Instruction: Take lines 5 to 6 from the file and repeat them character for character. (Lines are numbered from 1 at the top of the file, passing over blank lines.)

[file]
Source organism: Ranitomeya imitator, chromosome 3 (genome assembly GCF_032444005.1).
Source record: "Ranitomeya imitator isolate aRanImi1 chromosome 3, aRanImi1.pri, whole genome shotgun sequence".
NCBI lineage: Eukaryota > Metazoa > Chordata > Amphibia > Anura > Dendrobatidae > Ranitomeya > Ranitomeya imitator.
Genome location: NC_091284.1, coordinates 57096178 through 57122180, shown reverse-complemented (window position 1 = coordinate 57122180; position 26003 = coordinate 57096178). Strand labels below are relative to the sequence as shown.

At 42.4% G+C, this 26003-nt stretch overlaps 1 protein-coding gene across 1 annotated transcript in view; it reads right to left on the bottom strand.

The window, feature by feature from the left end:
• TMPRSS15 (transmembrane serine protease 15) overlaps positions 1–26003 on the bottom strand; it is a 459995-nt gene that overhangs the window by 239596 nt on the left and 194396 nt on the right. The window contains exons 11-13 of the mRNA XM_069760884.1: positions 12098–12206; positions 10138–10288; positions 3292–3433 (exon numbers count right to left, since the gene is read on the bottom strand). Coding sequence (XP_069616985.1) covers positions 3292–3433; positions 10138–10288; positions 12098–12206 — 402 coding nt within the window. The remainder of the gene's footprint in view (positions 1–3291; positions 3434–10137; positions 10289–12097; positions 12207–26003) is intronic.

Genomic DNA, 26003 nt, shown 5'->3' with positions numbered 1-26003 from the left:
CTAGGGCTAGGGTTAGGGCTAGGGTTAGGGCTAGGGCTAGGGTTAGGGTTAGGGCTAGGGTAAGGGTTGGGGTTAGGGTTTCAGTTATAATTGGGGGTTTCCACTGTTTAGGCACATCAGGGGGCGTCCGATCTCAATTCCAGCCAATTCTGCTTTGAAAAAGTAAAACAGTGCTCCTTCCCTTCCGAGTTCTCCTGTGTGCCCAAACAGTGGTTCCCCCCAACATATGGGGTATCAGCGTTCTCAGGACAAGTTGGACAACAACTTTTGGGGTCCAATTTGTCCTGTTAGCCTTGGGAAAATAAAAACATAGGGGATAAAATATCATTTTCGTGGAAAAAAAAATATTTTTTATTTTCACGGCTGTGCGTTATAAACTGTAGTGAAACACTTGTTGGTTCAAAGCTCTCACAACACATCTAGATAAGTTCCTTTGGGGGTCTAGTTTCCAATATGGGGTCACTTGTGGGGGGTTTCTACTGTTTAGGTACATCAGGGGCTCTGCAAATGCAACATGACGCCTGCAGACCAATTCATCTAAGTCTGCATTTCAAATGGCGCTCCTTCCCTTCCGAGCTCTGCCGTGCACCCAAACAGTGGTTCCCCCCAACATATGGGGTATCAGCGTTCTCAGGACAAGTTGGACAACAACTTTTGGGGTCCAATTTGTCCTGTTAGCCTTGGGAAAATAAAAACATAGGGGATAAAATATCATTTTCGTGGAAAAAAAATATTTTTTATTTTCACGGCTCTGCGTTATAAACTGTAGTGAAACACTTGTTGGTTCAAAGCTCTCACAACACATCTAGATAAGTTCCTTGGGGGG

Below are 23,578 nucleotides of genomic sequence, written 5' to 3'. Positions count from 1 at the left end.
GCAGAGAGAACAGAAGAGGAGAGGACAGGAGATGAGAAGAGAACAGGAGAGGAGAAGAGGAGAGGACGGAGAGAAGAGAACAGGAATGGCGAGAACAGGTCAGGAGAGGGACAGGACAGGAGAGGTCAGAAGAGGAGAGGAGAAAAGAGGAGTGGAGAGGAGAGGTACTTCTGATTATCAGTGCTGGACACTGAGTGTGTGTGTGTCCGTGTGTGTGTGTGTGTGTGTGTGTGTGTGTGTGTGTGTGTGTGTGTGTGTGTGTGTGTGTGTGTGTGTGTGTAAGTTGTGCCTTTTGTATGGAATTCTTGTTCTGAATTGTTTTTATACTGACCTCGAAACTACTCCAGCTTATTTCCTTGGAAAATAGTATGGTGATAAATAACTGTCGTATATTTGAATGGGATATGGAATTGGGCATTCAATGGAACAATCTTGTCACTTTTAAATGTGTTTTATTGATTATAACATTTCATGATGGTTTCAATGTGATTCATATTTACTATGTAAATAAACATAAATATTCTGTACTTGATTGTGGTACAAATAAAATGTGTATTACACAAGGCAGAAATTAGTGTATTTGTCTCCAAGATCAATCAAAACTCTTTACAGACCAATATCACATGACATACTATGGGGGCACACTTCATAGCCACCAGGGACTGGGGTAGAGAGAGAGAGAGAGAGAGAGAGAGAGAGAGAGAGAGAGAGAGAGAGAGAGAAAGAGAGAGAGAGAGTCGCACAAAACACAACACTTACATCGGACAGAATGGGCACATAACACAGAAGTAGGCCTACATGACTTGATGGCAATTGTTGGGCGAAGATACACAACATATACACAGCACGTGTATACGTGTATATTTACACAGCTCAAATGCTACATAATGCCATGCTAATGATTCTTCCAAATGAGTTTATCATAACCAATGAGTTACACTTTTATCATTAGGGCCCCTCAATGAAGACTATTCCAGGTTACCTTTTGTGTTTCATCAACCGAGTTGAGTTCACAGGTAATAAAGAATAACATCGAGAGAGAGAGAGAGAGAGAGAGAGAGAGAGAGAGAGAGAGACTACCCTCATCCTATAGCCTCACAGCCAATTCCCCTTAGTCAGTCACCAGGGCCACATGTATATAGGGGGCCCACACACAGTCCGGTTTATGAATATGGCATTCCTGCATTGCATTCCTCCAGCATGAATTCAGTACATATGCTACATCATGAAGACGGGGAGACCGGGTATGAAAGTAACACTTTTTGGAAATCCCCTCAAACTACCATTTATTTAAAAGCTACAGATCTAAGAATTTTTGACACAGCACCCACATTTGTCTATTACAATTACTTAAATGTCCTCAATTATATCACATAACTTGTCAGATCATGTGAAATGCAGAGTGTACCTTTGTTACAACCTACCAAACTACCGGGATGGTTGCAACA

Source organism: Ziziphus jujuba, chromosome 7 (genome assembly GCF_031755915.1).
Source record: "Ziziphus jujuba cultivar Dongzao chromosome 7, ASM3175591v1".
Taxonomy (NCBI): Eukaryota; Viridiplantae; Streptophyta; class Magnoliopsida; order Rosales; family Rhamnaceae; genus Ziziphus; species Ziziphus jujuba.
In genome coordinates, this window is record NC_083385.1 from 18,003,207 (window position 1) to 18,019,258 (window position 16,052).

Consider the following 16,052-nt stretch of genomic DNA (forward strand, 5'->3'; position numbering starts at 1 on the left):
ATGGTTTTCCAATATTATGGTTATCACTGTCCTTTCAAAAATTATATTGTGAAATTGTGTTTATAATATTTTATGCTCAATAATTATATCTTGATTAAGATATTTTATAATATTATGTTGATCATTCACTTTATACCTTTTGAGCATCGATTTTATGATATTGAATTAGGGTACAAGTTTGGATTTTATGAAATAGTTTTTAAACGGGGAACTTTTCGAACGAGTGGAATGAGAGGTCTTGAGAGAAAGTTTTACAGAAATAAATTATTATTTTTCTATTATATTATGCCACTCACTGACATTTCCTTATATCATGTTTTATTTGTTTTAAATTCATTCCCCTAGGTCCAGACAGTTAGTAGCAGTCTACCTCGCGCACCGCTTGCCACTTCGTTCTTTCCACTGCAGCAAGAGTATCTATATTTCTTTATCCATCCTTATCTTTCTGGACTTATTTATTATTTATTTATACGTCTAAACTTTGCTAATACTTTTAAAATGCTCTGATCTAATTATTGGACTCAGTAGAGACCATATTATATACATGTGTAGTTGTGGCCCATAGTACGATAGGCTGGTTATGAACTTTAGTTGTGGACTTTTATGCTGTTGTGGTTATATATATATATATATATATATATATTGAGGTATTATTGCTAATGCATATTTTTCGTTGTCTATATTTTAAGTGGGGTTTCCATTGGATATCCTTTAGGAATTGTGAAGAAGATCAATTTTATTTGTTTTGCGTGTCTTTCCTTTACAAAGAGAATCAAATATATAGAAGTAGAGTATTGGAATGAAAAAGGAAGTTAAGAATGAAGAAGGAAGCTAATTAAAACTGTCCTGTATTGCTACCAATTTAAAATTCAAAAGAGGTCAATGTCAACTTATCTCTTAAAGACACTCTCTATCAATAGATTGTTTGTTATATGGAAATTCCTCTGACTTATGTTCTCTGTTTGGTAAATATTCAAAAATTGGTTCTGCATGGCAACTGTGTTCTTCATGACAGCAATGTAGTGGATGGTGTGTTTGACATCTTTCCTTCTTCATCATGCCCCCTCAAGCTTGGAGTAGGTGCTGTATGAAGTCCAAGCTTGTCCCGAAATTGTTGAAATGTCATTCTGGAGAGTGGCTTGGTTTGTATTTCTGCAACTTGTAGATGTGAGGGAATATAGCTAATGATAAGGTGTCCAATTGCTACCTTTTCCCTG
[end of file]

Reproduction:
At 42.4% G+C, this 26003-nt stretch overlaps 1 protein-coding gene across 1 annotated transcript in view; it reads right to left on the bottom strand.

The window, feature by feature from the left end: